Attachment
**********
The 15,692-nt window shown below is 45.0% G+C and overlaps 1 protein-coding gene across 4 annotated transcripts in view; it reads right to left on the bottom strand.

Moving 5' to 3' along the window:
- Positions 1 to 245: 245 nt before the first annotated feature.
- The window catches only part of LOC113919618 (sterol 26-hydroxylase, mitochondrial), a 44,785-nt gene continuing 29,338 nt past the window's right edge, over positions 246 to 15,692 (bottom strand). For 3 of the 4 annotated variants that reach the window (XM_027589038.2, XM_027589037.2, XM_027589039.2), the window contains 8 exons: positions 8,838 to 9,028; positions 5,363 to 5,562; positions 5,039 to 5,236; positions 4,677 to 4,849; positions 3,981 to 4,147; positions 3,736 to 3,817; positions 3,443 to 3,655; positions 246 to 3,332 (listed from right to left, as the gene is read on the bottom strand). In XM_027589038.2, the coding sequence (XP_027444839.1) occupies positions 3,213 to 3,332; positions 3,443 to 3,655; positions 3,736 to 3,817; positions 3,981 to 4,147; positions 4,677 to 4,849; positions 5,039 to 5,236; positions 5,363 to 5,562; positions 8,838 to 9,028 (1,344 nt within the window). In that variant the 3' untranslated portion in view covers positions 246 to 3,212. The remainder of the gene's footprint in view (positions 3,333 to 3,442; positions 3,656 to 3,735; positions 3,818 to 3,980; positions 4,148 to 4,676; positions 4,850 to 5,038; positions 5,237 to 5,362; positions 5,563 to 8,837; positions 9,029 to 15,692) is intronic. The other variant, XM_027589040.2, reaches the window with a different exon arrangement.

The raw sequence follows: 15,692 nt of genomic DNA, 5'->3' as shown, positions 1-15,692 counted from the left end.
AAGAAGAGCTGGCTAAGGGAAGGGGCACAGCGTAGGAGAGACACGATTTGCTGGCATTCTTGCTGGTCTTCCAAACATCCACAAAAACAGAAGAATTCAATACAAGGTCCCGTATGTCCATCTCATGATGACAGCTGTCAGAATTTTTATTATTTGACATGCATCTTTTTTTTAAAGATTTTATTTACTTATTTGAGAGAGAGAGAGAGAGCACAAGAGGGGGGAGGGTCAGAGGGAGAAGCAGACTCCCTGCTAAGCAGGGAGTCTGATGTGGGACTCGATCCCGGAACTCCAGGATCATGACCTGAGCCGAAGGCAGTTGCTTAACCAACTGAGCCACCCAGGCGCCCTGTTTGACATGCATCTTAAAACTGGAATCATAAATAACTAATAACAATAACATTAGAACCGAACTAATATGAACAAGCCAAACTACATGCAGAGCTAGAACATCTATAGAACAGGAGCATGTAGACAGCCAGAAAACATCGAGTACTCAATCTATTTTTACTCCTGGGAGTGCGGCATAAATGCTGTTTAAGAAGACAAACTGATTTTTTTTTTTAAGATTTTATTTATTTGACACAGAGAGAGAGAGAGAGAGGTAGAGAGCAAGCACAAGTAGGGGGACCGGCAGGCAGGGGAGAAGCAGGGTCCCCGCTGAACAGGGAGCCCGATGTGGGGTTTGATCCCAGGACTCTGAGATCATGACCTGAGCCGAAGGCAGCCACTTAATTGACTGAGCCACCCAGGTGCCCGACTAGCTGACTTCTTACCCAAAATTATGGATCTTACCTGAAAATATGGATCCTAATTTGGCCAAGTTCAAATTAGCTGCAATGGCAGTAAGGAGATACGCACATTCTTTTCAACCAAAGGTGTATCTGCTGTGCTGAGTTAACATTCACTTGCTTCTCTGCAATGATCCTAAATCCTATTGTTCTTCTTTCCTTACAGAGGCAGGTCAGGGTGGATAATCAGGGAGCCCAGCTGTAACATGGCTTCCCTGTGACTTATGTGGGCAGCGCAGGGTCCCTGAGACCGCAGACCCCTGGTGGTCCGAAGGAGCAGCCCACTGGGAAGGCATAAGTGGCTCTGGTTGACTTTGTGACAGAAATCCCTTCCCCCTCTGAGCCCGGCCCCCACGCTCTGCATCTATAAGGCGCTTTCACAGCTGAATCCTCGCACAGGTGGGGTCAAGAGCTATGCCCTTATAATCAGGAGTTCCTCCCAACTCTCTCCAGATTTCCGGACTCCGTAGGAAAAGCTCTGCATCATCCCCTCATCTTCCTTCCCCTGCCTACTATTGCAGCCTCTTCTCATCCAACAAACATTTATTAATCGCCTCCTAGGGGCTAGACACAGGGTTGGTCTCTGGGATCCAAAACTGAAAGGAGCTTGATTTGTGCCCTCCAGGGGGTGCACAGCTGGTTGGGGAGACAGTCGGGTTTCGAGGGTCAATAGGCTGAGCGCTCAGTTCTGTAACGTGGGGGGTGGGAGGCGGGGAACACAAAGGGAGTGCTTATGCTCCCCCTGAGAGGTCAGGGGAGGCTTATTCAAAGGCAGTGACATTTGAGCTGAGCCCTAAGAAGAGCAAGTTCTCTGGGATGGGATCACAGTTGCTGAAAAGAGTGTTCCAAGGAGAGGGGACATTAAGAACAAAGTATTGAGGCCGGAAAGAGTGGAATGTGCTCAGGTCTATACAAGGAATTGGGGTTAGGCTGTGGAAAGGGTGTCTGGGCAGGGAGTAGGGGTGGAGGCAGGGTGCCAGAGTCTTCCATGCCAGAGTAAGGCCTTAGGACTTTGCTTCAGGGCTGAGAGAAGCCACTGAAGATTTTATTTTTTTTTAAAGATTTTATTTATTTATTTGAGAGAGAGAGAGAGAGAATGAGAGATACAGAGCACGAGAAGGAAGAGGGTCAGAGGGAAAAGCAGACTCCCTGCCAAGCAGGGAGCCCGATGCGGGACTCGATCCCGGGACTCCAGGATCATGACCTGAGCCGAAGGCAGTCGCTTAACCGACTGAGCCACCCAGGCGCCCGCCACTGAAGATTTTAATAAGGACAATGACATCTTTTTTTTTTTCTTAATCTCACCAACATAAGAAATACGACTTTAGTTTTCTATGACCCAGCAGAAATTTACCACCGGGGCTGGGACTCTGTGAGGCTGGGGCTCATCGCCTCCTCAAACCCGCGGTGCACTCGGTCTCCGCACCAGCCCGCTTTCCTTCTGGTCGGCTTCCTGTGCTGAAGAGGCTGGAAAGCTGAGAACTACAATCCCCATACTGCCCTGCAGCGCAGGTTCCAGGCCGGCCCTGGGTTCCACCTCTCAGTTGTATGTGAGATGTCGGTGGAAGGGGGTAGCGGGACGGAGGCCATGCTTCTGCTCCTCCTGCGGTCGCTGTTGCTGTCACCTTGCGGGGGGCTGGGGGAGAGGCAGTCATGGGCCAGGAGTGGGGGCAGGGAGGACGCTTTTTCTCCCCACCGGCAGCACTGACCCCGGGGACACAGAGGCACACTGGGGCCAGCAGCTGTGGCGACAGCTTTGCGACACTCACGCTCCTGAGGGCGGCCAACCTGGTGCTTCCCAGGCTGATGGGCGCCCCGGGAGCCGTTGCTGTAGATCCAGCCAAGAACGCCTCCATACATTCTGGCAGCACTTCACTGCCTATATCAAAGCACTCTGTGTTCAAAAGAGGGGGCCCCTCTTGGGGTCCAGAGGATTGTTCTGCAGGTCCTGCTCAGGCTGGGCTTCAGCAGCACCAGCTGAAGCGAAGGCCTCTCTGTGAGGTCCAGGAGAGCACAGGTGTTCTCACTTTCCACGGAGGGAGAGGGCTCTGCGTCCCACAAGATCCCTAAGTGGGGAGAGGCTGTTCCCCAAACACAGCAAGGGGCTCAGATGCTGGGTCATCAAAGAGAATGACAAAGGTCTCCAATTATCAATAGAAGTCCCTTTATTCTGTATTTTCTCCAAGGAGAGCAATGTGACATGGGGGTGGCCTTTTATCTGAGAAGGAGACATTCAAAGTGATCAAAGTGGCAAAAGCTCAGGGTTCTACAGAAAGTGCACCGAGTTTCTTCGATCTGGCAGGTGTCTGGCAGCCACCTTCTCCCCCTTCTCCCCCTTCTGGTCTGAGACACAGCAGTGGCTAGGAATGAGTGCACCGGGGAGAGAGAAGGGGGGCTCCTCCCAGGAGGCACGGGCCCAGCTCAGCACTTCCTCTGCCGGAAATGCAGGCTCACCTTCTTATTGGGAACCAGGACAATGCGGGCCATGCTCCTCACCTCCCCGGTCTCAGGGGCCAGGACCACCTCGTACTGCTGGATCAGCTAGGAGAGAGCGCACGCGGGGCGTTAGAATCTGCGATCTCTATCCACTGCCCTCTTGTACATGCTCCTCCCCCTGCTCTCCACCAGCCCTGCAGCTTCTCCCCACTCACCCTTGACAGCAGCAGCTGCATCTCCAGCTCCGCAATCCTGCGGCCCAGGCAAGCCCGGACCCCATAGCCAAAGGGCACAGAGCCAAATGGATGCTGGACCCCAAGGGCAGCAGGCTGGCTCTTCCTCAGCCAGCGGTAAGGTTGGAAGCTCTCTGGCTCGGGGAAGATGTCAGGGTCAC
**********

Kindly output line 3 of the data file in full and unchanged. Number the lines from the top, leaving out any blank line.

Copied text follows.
- Positions 1 to 245: 245 nt before the first annotated feature.